Monastery of the Holy Spirit

Beba SchlottmannAtlanta, Discipleship, Featured, Global Perspectives, News, Social MissionsLeave a Comment

“My imagination is a monastery and I am its monk.”
John Keats

The first time Abante International visited the Monastery of the Holy Spirit in Conyers, Georgia was five years ago. The experience was interesting and unforgettable for several reasons; one being that we were able witness and compare the things we were learning there with the things we were studying in our discipleship and leadership sessions. Secondly, it is not every day you get to hear from a monk about his experiences, and love for God and the holy scriptures. Then we had a glimpse into the history of the monastery, where we found much commonality with our core values, as well as the importance we place on the contemplative life.

Typically, one of the first leadership training sessions we participate in is about the art of listening well. We often pair that with our first discipleship principle; know the word. It is no secret that those who listen well spend a good amount of time in silence. In order to hear what God is saying to us, we must create moments of solitude where we get away from the busyness of life and simply meditate. We find that in moments of solitude the practice of “lectio divina” (studying and meditating on the word) becomes as simple and necessary as taking the next breath. But is there more to be learned from our time of solitude?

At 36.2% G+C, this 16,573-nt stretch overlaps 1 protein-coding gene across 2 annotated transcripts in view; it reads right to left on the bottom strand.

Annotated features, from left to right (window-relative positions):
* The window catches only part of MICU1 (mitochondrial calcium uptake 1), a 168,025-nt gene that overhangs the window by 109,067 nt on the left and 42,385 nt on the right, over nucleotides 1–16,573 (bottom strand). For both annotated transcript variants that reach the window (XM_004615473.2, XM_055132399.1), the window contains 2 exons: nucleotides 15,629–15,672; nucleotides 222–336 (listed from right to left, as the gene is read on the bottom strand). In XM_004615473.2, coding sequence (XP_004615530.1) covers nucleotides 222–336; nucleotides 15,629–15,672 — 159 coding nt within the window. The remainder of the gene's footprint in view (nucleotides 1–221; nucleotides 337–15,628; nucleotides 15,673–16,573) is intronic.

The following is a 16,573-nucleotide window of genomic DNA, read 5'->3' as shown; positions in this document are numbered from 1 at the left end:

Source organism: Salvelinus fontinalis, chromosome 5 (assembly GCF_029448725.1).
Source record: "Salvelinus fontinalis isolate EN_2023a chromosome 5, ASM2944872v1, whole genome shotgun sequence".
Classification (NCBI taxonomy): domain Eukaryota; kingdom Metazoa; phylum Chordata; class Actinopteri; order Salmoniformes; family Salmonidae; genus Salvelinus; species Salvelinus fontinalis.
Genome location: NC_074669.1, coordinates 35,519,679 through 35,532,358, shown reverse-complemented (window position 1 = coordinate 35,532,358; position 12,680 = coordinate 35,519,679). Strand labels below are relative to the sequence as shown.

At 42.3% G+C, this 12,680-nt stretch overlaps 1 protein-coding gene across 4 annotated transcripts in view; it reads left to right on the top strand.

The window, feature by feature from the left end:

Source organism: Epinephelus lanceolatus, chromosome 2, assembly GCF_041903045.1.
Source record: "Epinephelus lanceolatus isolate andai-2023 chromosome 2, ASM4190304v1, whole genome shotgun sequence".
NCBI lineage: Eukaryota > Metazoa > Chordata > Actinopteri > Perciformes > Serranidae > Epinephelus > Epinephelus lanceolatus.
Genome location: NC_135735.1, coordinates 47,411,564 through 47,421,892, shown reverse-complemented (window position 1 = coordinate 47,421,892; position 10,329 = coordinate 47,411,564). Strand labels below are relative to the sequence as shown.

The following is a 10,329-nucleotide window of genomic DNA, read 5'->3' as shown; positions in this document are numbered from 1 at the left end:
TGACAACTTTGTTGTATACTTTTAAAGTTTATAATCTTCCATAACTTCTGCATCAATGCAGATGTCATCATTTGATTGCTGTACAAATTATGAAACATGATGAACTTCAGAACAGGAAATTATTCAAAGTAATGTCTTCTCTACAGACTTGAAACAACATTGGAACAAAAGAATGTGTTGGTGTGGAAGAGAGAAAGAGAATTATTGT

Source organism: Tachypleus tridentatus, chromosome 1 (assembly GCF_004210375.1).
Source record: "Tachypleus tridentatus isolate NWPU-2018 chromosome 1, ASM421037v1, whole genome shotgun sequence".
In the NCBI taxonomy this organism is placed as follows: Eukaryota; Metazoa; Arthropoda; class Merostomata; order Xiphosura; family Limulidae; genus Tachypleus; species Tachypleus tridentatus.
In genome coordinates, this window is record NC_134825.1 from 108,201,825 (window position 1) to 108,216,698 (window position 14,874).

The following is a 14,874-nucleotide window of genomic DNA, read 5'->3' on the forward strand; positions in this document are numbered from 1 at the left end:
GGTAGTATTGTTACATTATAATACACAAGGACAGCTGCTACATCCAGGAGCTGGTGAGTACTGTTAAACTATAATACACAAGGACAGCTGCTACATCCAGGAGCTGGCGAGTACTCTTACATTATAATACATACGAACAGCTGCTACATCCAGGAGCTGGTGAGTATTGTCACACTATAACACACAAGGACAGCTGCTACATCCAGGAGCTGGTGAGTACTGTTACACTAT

When speaking about her experience at the Monastery, Colleague Sydney Kahle stated that she found it interesting that the monks spent the majority of their time studying the scriptures, which in itself is commendable. However, they have little interactions with the community outside of the monastery. It would be good to see how do they put into practice what they are learning from the scriptures?”

This raises a good question about how we fulfill what is expected of us in the scriptures. The monks at the monastery have an outreach they engage in outside of the monastery, where they provide home grown vegetables, fruit and homemade items to feed the needy families around. I guess the lesson here is that moments of solitude are good and expected, nevertheless, there is still a world full of hurt and need, and we are called to go out and meet those needs. What is God revealing to you during your quiet time? How do you see God at work around you? Once you figure that out, go out and join Him.

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